Six months after sneaking out of my house and returning before dawn almost every night of the week, it finally happened. It was about 4 am; I was bowling a match with a total of about 500 dollars bet on me, a very sizable amount in those days. It was the tenth frame, I needed 4 or more pins to win the match, as I picked up the ball, I saw my father standing there, starring at me. My knees were knocking; I hit my ankle, threw a gutter ball, and lost the game. My father said to me, pack up your gear and get in the car. On the way home I expected to have my head busted open, instead, he listened to how much all this meant to me, and he became my backer. At this point I must have been spending every free moment I had at Ave M, I became a real good bowler, but was smart enough to stay right below the big names in the game, what I would call the 190s class action bowlers. It was easy for me to make a living off of these guys. Certain nights of the week, different houses had the big action, Saturday Night was Central Lanes in Westchester, Later on it would be Yonkers Bowl, and Friday Night was Whitestone in Queens. Ave M was the only house that had the big action 7 nights a week for a period of 2 to 3 years running.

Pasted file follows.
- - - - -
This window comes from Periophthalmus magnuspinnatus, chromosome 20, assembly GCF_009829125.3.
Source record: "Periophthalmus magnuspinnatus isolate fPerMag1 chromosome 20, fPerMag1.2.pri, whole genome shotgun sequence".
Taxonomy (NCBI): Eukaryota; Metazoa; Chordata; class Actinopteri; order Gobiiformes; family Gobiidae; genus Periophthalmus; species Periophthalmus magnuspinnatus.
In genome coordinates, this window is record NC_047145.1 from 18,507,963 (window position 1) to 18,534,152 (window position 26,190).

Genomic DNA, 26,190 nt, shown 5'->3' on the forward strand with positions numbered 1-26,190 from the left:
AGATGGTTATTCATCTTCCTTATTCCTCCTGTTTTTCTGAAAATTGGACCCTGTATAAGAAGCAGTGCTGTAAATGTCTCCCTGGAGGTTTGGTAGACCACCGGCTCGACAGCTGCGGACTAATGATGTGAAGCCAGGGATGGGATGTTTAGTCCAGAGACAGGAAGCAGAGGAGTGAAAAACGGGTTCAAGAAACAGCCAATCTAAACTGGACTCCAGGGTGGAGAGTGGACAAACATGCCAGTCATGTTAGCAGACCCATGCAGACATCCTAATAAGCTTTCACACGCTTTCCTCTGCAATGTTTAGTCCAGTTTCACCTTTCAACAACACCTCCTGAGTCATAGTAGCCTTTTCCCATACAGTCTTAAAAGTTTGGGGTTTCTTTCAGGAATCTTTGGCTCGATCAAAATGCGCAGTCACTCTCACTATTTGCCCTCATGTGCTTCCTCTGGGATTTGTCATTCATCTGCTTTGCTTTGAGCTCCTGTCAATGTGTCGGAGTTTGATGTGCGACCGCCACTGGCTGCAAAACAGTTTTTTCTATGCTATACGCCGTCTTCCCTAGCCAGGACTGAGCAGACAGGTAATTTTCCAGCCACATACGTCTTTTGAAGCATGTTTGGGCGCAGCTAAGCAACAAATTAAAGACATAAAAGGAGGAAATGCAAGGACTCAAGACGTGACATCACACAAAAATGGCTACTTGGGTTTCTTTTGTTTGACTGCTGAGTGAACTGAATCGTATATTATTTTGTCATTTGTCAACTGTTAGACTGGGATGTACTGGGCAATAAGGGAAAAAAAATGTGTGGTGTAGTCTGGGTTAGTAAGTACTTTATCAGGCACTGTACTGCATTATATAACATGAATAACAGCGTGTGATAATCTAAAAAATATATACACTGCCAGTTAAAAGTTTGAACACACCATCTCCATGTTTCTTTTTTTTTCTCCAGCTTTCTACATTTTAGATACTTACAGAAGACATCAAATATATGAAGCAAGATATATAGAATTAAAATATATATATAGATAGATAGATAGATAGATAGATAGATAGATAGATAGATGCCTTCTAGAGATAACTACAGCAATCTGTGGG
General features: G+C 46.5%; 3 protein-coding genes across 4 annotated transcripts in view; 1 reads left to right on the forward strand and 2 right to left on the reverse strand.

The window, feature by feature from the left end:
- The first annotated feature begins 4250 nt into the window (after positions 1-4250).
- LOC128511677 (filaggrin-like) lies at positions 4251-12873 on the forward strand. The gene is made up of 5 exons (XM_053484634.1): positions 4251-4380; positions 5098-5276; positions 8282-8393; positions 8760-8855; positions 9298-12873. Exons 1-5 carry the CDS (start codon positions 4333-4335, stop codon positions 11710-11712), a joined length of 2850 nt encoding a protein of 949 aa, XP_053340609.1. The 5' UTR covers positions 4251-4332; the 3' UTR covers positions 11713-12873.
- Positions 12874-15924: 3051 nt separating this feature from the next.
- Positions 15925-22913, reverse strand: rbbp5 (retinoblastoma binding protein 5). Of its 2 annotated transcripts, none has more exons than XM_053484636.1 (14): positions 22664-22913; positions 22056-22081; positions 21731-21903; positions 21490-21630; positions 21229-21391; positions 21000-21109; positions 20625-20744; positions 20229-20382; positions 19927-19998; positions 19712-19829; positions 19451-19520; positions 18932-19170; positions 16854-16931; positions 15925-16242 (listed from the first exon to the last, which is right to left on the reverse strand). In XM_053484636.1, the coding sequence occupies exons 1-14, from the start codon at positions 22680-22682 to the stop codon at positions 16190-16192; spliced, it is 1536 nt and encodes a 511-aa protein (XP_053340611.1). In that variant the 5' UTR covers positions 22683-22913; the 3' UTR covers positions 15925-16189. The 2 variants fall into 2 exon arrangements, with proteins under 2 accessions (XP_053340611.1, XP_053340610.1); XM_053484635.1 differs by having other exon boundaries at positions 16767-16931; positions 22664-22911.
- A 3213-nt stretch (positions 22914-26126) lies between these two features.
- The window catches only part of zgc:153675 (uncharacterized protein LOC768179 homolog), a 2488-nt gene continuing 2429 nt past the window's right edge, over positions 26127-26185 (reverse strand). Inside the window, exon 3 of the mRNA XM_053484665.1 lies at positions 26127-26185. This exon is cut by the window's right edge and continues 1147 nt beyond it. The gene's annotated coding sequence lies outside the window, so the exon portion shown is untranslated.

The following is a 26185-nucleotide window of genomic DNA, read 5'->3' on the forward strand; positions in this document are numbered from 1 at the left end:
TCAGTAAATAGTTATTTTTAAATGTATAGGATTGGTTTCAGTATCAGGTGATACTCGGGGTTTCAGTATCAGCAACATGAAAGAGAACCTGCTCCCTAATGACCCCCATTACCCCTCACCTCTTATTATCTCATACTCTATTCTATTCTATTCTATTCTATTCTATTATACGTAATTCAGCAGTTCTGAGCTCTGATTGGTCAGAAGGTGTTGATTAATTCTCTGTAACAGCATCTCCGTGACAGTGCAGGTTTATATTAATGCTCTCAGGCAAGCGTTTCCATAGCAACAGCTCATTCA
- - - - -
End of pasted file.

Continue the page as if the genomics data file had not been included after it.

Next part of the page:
We had all the great action bowlers coming there. Bert Goodman, Sis Montevano & Johnny Myers, Fats & Deacon, Kenny Barber, Joe Santini, Freddy the Ox, the greatest bowler that ever lived on the 4lb wood, Stoop was the second best. The list goes on and on. They would come in with their own crew and backers, and people that just wanted to bet on them. There’s a whole story around each bowler and their backers, which you’ll see in the motion picture. To say they were all very colorful characters would be a vast understatement. What started bringing all these bowlers to Ave M and kept them coming back was Mac & Stoop, who mostly bowled as doubles partners at that stage of their lives. These were two of the biggest characters of all, especially Stoop. I never tired of their endless stories about their lives, on and off the lanes. Besides being great bowlers they also were great whoremasters who loved to party. Mac was older and well respected, as a bowler and a human being. The sixties were really a very innocent time in bowling circles, people were looking to make a rep for themselves, and a match usually ended when someone went broke. The seventies were much different; everyone seemed to be looking for an edge. I saw matches end before they began, like the time at Yonkers bowl, when the great Richie Hornreich walked off the lanes because his opponent Joe Berardi, threw 10 power house strikes in a row in practice. I was shocked, I never saw that before, and Richie was truly one of the best action bowlers in the world… butch